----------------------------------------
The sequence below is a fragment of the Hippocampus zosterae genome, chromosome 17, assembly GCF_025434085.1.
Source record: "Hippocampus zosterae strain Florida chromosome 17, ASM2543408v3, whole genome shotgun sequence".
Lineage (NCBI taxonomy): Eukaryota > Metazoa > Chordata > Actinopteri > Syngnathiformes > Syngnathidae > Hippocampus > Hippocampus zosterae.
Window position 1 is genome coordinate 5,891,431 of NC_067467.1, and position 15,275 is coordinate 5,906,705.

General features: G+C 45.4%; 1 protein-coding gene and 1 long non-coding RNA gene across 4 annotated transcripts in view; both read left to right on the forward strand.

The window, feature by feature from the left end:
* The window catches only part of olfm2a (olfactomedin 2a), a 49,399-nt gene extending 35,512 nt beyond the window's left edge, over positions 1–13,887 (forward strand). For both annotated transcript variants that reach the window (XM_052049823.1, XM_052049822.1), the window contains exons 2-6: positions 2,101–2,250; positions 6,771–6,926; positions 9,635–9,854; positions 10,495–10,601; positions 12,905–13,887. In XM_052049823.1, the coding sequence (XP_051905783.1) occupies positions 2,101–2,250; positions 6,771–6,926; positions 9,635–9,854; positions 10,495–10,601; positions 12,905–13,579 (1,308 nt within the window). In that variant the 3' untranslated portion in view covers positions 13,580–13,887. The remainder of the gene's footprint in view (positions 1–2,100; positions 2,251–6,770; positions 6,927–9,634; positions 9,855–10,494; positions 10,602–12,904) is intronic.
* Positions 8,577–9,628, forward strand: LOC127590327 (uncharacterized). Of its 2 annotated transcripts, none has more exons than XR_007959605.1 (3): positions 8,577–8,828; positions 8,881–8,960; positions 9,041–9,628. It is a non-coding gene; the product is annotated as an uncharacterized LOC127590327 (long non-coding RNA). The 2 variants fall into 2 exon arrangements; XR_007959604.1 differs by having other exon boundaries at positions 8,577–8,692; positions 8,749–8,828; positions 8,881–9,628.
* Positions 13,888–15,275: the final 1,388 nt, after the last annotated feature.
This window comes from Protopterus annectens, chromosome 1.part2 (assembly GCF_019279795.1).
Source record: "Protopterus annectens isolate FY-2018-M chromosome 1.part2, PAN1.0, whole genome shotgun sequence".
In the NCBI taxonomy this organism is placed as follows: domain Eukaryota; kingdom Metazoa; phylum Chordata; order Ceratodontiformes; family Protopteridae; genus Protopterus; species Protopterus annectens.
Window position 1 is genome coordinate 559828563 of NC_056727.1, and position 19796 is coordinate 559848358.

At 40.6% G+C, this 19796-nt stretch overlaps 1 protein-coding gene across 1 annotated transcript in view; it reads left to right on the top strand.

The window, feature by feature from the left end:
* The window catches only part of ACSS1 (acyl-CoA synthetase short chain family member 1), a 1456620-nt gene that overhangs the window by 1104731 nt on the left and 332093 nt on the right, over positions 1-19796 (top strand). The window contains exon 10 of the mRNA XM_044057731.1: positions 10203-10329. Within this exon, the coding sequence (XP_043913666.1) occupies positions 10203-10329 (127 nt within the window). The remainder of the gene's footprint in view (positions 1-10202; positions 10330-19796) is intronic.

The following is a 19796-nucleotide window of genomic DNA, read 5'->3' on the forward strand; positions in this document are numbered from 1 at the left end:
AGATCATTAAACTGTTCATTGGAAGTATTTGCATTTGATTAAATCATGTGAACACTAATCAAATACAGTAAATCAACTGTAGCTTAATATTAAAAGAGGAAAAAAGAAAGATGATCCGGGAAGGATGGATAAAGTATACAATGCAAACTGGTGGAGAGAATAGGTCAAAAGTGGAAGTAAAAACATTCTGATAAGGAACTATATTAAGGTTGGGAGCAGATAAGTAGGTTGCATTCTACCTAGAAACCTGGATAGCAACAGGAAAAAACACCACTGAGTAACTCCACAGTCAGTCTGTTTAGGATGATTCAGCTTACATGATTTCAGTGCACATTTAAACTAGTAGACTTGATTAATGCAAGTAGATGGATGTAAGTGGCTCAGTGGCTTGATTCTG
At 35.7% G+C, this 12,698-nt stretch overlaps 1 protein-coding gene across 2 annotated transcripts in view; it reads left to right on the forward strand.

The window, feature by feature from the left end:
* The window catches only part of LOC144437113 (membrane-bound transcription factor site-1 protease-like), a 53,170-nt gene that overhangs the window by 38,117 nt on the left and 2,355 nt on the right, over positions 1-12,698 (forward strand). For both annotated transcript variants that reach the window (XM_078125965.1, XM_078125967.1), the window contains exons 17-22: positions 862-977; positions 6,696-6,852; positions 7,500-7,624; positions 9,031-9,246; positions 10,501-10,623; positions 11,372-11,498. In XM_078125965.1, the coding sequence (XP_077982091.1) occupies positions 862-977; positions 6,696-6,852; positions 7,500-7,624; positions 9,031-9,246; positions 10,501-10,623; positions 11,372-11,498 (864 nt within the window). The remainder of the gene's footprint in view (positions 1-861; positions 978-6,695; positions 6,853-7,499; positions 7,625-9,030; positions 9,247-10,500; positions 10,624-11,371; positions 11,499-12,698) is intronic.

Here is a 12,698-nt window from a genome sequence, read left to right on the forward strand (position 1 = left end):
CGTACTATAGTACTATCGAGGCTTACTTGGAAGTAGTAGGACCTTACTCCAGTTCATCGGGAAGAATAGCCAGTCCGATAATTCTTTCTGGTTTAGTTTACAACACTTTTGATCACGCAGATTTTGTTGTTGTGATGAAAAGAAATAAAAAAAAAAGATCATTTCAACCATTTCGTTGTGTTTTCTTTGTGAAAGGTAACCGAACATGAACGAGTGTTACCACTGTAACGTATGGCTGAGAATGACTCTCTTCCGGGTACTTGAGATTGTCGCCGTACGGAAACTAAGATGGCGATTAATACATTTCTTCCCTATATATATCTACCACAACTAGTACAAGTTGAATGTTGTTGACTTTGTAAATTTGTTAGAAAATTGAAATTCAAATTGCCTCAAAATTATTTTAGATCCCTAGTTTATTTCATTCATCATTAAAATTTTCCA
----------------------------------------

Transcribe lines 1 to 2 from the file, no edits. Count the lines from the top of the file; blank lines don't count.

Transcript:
The sequence below is a fragment of the Hippocampus zosterae genome, chromosome 17, assembly GCF_025434085.1.
Source record: "Hippocampus zosterae strain Florida chromosome 17, ASM2543408v3, whole genome shotgun sequence".